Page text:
“Show your work”   Leave a comment

One thing I remember from middle and high school math was the fixation on requiring us to show our work.  We didn’t just have to produce the correct answer; we needed to show the path we traveled to get there.

I’ve thought about that lesson a lot in my role as an appellate judge reviewing trial court orders. In many areas of the law, precedent or statutes might tell a trial judge that he or she just has to check a few boxes (such as incanting magical statutory language) but there is no need to actually explain the decision. Busy trial judges dutifully do that, and sometimes say the bare minimum, perhaps out of fear of reversal if they go off-script and actually explain their reasoning.

I’d like to challenge trial judges in these scenarios to think about them as opportunities to increase transparency and procedural fairness. A question to be considered is whether the person appearing before you actually understands the basis for your ruling.  Reciting statutory language that lawyers understand but lay people don’t might leave the party in the dark, particularly if the findings aren’t specifically tailored to the case at hand. I’ve read several transcripts where the judge said the right things to get affirmed, but I suspect it all sounded like Greek to the party in the courtroom. I’ve also read transcripts where the trial judge took the time to actually explain what was happening to the party involved, and I have to believe that those parties walked away with a better understanding of what happened and why–all of which increases faith in our judiciary.

Showing your work thus will help litigants understand what actually happened.  But it also really helps appellate judges as we review the case.  I can’t think of a situation where I’ve said “I really wish the trial judge hadn’t explained the basis for the ruling.”  Much to the contrary.  And oftentimes, when discretionary calls are involved, an explanation (even if short) by the trial judge gives me the comfort that the ruling rests on a proper foundation. To my trial court friends, your explanations improve the overall appellate process.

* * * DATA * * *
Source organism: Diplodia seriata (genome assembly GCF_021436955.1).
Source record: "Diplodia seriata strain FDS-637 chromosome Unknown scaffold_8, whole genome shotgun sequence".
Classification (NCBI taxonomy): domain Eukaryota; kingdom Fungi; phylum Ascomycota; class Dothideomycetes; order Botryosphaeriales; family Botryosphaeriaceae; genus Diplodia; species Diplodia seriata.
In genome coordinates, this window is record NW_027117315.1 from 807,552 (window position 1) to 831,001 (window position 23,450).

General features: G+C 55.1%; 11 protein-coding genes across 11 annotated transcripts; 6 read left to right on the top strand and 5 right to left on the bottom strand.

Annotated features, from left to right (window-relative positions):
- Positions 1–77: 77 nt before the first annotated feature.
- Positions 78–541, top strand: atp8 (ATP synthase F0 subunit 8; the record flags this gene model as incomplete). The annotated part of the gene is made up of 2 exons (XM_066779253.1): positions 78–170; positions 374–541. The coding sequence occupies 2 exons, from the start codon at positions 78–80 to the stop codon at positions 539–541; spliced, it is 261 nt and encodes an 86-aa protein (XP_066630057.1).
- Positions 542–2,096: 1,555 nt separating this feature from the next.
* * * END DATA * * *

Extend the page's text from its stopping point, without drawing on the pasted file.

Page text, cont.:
And when the case gets to appeal, the same lessons apply to us, as we appellate judges also need to show our work and explain the basis for our decision in a manner that the parties can understand.  That doesn’t mean that all opinions must be prolix, but they should squarely tackle the case at hand and convey to the parties that we understood and fairly evaluated their arguments (and not just some of their arguments, but all of them). Beyond helping the parties, full explanations provide the bar with useful precedent with which they can advise their clients, and it assists trial judges as they apply the law in their courtrooms each day.

Who knew how important math lessons could be for the administration of justice?

–Pierre Bergeron

Posted February 3, 2020 by judgebergeron in Uncategorized

Leave a Reply

Fill in your details below or click an icon to log in:

WordPress.com Logo

You are commenting using your WordPress.com account. Log Out /  Change )

Google photo

You are commenting using your Google account. Log Out /  Change )

Twitter picture

You are commenting using your Twitter account. Log Out /  Change )

Facebook photo

You are commenting using your Facebook account. Log Out /  Change )

Connecting to %s

%d bloggers like this: